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Table of Contents
CASE REPORT
Year : 2012  |  Volume : 6  |  Issue : 1  |  Page : 50-53

Mooren's corneal ulceration in a pseudophakic eye: A case report and literature review


Department of Ophthalmology, Ahmadu Bello University Teaching Hospital, Shika-Zaria, Nigeria

Date of Web Publication28-Aug-2012

Correspondence Address:
Emmanuel R Abah
Department of Ophthalmology, Ahmadu Bello University Teaching Hospital, Shika-Zaria
Nigeria
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Source of Support: None, Conflict of Interest: None


DOI: 10.4103/0331-3131.100229

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   Abstract 

Surgery (ECCE+ PCIOL) is an unusual possible aetiology of Mooren's corneal ulceration. A clinical and laboratory evaluation of a case of a 60-year-old male Nigerian who in the immediate postoperative period developed Mooren's corneal ulceration after an uneventful extracapsular cataract extraction and a posterior chamber intraocular lens (ECCE+PCIOL) implantation at an outreach center is presented. Healing occurred within 2 weeks of medical and surgical intervention, but no remarkable visual improvement. A review of literature from relevant sources with emphasis on management options is also incorporated. Many cases of Mooren's corneal ulceration remain refractory to treatment even in advanced countries. However, early case finding and prompt referral by trained primary eye care personnel may help to reduce severe visual morbidity in this environment.

Keywords: ECCE+PCIOL, Mooren′s corneal ulceration, Nigerian male


How to cite this article:
Abah ER, Akinwande AO, Pam VA. Mooren's corneal ulceration in a pseudophakic eye: A case report and literature review. Ann Nigerian Med 2012;6:50-3

How to cite this URL:
Abah ER, Akinwande AO, Pam VA. Mooren's corneal ulceration in a pseudophakic eye: A case report and literature review. Ann Nigerian Med [serial online] 2012 [cited 2020 Oct 30];6:50-3. Available from: https://www.anmjournal.com/text.asp?2012/6/1/50/100229


   Introduction Top


Mooren's ulcer (MU) is a painful, chronic ulcerative keratitis that begins peripherally and progresses circumferentially and centrally. Diagnosis used to be predominantly by exclusion, but currently specific histological diagnosis can be made. [1]

MU is typically seen in adult males without evidence of systemic disease. However, it may occur at any age and in both sexes. [2]

The disorder has been classified by Watson [3] into three distinct varieties based on clinical presentation and anterior segment fluorescein angiographic findings. The varieties include the following:

1. Unilateral Mooren's Ulceration (UM): Painful, progressive, and seen in elderly patients. Tends to be benign and responds fairly well to medical and surgical treatment. It is associated with nonperfusion of the superficial vascular plexus of the anterior segment.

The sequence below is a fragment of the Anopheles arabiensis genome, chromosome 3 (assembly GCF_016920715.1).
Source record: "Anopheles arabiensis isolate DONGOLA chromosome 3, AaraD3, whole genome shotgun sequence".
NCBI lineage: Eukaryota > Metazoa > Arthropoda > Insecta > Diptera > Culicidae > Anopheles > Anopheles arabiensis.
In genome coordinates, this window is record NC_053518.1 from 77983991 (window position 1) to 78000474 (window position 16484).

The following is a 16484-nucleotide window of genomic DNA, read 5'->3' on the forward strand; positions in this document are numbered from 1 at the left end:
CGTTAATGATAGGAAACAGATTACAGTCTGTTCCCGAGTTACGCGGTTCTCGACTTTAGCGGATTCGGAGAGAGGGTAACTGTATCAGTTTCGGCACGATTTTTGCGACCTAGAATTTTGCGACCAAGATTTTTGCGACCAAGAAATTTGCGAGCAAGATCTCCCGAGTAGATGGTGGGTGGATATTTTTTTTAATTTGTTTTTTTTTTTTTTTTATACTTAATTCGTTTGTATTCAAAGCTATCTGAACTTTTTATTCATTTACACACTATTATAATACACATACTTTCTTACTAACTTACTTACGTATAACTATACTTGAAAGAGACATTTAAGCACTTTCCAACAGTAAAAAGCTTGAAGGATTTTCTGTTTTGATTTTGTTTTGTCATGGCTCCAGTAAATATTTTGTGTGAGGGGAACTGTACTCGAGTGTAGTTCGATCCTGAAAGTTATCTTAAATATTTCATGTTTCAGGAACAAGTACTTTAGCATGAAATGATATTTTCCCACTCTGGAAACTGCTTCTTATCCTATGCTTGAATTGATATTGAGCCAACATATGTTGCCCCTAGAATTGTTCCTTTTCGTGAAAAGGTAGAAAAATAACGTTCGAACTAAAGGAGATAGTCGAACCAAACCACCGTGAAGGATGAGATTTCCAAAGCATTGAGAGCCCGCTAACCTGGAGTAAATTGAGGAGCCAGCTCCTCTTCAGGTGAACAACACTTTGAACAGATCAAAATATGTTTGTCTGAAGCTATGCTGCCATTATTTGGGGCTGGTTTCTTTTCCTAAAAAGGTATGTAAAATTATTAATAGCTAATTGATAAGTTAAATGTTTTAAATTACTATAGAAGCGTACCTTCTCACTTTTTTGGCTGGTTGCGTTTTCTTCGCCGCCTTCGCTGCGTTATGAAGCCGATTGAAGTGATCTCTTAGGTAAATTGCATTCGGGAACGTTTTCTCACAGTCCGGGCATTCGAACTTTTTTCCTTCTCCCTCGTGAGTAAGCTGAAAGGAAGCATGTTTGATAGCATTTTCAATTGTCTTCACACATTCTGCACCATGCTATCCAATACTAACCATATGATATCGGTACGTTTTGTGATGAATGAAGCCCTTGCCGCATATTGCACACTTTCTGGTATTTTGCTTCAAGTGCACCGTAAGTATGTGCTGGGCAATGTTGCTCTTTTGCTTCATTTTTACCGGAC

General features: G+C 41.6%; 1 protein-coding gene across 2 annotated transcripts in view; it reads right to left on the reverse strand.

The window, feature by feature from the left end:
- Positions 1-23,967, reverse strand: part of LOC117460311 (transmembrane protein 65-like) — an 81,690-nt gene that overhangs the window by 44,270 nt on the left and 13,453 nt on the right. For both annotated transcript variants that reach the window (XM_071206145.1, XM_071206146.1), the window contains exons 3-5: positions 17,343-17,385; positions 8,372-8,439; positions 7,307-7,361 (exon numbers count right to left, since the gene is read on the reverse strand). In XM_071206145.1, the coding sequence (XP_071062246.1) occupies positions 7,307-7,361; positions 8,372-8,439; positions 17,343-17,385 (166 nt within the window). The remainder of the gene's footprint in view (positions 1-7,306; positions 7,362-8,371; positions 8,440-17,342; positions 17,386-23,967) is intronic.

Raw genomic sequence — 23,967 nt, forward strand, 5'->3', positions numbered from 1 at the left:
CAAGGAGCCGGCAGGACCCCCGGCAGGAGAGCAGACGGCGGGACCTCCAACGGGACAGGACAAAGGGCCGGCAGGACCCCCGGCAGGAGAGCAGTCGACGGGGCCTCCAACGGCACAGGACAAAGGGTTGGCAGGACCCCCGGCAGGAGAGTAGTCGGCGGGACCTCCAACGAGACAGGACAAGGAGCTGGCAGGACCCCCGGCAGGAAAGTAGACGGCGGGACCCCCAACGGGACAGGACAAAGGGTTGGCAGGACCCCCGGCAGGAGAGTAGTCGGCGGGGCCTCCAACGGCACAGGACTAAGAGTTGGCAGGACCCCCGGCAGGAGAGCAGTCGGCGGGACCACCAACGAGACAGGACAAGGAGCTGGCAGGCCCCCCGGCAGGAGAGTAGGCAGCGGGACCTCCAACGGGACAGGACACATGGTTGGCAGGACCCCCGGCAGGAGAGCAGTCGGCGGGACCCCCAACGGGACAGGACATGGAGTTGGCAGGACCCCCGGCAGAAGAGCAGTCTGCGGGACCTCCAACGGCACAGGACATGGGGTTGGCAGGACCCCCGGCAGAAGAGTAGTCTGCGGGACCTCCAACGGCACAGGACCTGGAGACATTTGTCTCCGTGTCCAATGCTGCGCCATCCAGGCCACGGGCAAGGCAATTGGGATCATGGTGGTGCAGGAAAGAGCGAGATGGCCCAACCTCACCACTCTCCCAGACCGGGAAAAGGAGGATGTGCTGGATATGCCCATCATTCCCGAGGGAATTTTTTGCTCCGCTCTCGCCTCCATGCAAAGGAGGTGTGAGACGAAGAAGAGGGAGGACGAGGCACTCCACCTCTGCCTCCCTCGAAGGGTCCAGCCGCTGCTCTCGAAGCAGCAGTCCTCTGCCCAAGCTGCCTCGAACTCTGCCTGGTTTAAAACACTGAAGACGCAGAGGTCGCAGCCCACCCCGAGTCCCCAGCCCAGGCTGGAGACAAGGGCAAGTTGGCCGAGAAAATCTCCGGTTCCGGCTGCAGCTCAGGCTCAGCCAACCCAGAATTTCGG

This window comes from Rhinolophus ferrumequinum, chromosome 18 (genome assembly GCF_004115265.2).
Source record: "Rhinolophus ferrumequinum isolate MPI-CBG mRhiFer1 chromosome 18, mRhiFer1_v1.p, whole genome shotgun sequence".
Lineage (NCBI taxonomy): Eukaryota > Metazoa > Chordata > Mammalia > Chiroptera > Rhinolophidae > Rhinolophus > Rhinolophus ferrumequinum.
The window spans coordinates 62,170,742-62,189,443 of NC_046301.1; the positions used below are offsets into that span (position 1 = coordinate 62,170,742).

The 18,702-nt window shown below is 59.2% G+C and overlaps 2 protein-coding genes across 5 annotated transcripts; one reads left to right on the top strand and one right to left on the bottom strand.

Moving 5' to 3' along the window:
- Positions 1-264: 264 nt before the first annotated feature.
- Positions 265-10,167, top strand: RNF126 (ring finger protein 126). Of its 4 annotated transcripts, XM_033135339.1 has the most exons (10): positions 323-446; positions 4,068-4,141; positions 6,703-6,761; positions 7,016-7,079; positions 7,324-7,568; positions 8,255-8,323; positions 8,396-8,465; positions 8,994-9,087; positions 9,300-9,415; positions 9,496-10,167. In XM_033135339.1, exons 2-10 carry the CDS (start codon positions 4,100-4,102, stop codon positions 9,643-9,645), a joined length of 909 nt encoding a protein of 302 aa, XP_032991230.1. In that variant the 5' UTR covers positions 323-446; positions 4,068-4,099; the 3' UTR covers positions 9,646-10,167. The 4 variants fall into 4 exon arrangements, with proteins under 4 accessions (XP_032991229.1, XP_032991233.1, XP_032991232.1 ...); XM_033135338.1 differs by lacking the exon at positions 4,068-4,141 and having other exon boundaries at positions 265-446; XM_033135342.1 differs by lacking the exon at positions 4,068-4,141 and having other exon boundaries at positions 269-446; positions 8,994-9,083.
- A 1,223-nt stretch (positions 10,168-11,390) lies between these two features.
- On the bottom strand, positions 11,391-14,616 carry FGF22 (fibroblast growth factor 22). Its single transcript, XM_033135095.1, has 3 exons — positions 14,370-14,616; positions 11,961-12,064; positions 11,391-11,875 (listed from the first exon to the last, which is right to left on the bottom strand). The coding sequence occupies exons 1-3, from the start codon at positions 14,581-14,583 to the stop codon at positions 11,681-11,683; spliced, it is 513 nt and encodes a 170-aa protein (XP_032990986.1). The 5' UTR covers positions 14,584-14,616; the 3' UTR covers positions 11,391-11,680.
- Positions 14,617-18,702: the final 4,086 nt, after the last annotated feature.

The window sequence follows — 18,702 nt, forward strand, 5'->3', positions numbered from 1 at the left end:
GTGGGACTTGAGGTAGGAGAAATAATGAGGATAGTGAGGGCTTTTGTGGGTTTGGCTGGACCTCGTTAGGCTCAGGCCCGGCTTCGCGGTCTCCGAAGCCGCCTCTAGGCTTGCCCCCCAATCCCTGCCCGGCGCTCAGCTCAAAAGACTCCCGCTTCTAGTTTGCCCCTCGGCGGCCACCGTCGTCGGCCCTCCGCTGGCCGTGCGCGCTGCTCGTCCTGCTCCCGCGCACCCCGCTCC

2. Bilateral Aggressive Mooren's Ulceration (BAM): This occurs in young patients and is more malignant. Vascular leakage and new vessel formation extending into the base of the ulcer is a characteristic of BAM.

3. Bilateral Indolent Mooren's Ulceration (BIM): Tends to occur in middle-aged patients and often presents as bilateral progressive peripheral corneal guttering with little inflammatory response. The vascular architecture remains unchanged; however, an extension of new vessels into the ulcer is seen.


   Case Report Top


A 60-year-old man presented with a 2 months history of blurred vision, pain, photophobia, and purulent discharge in the OS(Left Eye). This occurred soon after an uneventful extracapsular cataract extraction and posterior chamber intraocular lens implantation (ECCE/PCIOL) at a cataract eye camp.

Seven months earlier HU had an uneventful ECCE/PCIOL implantation in the OD(Right Eye) at the same eye camp. Two weeks into the postoperative period, the patient developed severe purulent conjunctivitis in the OS which lasted 3 weeks and resolved on topical and systemic broad-spectrum antibiotics, topical nonsteroidal anti-inflammatory, and cycloplegic drugs.

Eye swab for culture and sensitivity from OU (Both Eyes) at various times of presentation yielded no growth. Systemic review was normal. The patient was neither a diabetic nor hypertensive.

General physical examination of the patient revealed a well-nourished elderly man who was neither pale nor febrile. He was anicteric and showed no sign of any skin lesions. His pulse rate was 82/minute, regular, and of moderate volume. Blood pressure was 130/80 mmHg. The respiratory and musculoskeletal systems were normal. He had no urethral discharge and no focal neurological deficits.

Ocular examination revealed a visual acuity (VA) of 6/9 and hand motion (HM) in the OD and OS, respectively. Further examination of the OD revealed a pseudophakia with healed corneal incision wound from 10 to 2 o'clock position. Anterior and posterior segments of OD were normal. However, OS revealed a pseudophakia, scanty purulent discharge, lid edema, and circumcorneal injection. A peripheral corneal ulcer with overhanging edge from 7 to 4 o'clock position was noted [Figure 1].